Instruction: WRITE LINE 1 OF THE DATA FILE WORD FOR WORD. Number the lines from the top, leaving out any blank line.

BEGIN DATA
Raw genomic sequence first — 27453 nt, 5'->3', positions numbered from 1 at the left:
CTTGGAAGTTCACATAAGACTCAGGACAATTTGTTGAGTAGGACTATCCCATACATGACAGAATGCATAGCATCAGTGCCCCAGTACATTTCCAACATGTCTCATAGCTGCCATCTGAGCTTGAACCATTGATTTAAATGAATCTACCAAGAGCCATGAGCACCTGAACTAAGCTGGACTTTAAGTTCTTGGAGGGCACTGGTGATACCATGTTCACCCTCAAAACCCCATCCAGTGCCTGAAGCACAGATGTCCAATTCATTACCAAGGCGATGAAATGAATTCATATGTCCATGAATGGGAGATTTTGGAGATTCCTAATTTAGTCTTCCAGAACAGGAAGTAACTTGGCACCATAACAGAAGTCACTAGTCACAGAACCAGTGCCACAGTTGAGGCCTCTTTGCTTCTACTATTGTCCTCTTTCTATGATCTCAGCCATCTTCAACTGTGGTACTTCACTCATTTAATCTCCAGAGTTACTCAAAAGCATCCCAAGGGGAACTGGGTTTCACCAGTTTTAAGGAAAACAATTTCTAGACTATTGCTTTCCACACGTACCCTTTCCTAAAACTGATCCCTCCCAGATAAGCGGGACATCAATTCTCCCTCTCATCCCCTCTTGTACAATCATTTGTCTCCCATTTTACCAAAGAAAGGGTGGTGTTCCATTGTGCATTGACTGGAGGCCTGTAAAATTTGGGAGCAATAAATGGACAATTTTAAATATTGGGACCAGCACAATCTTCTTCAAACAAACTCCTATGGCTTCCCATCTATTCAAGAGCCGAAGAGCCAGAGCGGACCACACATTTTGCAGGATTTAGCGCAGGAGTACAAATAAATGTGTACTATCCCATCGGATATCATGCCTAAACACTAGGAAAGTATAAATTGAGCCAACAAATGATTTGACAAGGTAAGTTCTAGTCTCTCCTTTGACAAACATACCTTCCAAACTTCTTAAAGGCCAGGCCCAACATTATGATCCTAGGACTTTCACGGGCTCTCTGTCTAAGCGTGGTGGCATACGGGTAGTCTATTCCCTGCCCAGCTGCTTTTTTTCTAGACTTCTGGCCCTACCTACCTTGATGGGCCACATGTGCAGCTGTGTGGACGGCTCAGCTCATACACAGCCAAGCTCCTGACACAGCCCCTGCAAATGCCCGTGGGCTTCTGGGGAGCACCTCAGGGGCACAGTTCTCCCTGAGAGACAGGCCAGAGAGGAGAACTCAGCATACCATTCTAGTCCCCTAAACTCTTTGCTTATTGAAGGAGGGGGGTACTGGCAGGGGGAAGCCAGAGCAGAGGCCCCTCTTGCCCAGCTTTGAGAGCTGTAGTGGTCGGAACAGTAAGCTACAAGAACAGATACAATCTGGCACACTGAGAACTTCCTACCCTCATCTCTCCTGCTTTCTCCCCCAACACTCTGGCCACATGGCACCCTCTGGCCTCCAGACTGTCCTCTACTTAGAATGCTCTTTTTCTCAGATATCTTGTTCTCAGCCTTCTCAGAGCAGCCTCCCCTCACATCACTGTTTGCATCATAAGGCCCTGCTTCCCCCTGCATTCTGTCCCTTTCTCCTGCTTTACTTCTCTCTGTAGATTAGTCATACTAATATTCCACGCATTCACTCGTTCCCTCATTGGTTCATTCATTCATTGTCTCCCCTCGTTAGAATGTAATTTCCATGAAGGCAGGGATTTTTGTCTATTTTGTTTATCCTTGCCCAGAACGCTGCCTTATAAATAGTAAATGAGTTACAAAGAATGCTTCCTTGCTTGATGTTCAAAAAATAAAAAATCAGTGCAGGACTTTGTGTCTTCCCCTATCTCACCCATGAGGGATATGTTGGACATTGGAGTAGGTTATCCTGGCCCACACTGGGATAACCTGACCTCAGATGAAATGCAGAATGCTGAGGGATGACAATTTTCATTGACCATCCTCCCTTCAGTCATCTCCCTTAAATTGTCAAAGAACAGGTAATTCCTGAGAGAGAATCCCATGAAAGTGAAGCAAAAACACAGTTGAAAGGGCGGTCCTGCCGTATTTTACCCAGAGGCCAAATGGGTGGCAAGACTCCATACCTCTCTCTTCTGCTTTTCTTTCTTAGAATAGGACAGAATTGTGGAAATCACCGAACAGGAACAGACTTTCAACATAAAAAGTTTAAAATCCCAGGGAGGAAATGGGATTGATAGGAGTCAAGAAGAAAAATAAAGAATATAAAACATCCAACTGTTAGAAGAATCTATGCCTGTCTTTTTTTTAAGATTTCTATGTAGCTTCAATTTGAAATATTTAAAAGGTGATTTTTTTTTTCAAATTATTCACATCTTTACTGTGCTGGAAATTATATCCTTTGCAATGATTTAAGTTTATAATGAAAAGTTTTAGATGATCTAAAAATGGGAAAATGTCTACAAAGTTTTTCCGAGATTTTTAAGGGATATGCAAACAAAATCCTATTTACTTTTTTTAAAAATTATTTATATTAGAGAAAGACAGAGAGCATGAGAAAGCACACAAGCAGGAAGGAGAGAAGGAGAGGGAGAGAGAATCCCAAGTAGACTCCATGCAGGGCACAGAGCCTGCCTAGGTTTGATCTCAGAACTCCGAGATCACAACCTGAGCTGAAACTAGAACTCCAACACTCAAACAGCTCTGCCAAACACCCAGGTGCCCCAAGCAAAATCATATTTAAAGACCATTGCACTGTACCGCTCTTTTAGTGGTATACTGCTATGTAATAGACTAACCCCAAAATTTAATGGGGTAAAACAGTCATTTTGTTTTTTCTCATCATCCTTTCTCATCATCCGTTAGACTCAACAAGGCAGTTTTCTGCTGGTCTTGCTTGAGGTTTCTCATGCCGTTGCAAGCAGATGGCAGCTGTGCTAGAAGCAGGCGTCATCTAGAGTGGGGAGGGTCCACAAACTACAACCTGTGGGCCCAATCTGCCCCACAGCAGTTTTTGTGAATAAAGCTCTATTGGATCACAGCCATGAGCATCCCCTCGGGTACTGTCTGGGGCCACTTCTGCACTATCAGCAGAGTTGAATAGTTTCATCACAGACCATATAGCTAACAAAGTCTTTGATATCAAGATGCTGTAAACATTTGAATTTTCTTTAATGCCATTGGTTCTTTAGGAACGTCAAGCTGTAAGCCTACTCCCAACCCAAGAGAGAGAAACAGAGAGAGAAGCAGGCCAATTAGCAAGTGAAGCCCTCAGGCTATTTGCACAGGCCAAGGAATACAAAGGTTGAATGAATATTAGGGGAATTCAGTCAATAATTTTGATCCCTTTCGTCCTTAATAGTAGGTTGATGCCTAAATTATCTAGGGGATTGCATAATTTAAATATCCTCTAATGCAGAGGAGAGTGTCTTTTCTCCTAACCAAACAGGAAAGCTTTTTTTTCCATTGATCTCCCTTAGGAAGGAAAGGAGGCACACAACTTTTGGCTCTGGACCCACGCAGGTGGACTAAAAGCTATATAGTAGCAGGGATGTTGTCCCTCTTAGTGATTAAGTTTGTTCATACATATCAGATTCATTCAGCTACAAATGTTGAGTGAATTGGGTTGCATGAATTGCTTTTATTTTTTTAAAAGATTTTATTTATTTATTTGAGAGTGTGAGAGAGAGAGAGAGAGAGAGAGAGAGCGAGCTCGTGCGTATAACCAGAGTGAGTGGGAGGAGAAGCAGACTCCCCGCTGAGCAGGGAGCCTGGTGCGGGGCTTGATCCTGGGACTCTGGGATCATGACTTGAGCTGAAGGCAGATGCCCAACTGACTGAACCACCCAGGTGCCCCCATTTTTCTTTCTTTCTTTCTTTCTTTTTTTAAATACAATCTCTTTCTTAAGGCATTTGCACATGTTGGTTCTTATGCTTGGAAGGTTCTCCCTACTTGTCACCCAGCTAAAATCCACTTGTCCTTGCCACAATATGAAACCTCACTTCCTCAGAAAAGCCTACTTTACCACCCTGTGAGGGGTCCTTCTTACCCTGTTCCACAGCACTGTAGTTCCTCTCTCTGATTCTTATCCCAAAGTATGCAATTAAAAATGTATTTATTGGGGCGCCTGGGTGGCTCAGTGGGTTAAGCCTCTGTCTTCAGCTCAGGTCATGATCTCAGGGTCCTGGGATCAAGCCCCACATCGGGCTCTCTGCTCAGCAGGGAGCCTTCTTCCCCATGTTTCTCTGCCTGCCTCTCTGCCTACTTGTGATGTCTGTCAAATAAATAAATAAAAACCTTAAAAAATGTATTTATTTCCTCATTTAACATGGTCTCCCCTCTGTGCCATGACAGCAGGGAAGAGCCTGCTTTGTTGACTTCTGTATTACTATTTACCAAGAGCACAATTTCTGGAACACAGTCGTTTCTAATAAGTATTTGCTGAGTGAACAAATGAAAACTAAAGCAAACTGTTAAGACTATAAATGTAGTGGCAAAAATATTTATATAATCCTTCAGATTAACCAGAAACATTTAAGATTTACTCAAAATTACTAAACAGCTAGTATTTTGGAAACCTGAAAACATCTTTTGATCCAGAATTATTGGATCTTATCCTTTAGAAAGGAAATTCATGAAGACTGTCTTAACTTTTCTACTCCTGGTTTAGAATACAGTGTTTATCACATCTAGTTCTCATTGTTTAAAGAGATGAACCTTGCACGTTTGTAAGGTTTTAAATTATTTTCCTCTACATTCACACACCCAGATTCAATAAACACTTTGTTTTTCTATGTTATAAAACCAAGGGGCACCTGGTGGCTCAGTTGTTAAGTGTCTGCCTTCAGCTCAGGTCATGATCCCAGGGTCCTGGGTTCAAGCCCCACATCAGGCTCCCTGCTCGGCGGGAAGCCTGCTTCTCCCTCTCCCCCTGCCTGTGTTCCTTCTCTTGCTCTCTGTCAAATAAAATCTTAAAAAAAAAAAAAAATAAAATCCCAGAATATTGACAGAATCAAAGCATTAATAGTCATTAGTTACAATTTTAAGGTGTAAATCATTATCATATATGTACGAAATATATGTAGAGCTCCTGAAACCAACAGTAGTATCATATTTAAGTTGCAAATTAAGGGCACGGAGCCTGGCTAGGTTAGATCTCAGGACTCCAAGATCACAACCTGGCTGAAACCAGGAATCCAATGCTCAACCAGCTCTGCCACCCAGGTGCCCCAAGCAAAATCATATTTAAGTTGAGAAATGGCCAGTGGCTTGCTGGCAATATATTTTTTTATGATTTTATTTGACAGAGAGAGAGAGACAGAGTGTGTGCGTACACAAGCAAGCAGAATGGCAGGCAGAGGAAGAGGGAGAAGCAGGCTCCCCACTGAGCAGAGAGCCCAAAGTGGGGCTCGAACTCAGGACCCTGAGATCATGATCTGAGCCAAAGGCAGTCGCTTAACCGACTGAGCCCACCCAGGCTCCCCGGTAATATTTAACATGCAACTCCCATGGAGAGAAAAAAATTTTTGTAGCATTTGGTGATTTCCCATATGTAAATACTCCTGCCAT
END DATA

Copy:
Raw genomic sequence first — 27453 nt, 5'->3', positions numbered from 1 at the left: